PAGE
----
Background: A potential effect of socioeconomic status on occurrence of sudden cardiac arrest in the community is likely, but has not been evaluated fully.
Methods: All cases of sudden cardiac arrest in Multnomah County Oregon (population 660,486; February 2002-January 2004) were identified prospectively and categorized by census tract based on the address of residence and specific geographic location of occurrence of cardiac arrest. Each census tract was assigned to quartiles of median income, poverty level, median home value, and educational attainment.
Results: Of 714 cases (annual incidence 54 per 100,000), 697 (98%) had residential addresses that matched a county census tract successfully. For each socioeconomic status measure, the incidence of cardiac arrest was 30-80% higher in the lowest compared to the highest socioeconomic status census tracts. Annual incidence in census tracts in the lowest compared to the highest quartiles of median home value was 60.5 versus 35.1 per 100,000 (RR 1.7, 95% CI 1.4-2.2). This gradient was exaggerated significantly for age<65 years (34.5 versus 15.1 per 100,000, RR 2.3, 95% CI 1.6-3.3). Identical trends were observed for sudden cardiac arrest based on location, with 60% of all cases and 66% of cases age<65 years occurring in the two quartiles with lowest socioeconomic status.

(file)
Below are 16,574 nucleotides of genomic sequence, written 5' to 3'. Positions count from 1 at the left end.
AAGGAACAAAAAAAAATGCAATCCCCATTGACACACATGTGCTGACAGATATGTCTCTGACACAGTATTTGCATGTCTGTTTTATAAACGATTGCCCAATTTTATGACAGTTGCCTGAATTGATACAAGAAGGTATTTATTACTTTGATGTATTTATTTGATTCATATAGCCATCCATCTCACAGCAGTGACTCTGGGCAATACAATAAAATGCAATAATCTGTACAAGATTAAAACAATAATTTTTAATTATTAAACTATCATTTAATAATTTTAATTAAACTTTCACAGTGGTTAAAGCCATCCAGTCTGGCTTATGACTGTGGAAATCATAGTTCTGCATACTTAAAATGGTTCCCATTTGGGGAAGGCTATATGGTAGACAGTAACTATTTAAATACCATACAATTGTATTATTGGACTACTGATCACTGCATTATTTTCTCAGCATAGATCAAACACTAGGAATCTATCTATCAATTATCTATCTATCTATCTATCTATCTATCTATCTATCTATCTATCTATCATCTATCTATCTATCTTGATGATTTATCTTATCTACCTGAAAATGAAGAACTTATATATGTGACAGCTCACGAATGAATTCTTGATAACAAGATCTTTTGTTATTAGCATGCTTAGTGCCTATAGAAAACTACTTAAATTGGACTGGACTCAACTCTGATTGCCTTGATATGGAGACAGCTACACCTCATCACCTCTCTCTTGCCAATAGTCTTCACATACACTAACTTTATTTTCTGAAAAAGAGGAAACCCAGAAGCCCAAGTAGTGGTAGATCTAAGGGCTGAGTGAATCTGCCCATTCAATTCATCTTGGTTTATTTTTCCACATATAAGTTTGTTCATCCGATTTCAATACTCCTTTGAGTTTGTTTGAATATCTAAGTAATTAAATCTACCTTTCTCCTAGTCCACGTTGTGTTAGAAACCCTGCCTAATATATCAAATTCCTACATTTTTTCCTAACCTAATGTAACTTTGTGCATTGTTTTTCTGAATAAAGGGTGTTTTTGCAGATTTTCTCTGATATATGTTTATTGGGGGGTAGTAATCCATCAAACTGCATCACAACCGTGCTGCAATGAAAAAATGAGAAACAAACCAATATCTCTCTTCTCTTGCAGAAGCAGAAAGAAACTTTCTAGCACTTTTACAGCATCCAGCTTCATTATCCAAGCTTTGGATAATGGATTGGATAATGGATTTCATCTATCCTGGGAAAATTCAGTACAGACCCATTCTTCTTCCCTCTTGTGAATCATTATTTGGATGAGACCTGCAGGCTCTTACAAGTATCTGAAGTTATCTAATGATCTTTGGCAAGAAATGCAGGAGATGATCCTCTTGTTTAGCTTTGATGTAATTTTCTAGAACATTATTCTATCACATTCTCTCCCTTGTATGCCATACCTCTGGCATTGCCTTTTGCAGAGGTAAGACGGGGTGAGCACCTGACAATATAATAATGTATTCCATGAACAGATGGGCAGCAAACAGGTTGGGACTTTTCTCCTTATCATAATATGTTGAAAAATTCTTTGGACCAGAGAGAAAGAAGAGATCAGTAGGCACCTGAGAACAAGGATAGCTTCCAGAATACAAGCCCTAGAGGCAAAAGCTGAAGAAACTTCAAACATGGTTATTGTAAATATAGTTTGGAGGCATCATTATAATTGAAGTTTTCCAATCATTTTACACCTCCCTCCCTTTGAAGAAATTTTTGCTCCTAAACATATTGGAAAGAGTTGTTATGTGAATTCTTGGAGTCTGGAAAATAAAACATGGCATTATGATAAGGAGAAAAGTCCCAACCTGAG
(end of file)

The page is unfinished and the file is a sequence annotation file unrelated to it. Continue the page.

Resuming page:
Conclusions: Low neighborhood socioeconomic status was associated with a significantly higher incidence of sudden cardiac arrest based on address of residence as well as location of cardiac arrest. For effective deployment of strategies for community-based prevention such as the automated external defibrillator, neighborhood socioeconomic status is likely to be an important consideration.